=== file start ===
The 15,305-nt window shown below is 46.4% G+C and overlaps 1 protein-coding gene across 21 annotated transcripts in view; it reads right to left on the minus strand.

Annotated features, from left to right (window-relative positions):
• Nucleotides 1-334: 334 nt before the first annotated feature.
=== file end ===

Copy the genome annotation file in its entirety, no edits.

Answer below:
The 15,305-nt window shown below is 46.4% G+C and overlaps 1 protein-coding gene across 21 annotated transcripts in view; it reads right to left on the minus strand.

Annotated features, from left to right (window-relative positions):
• Nucleotides 1-334: 334 nt before the first annotated feature.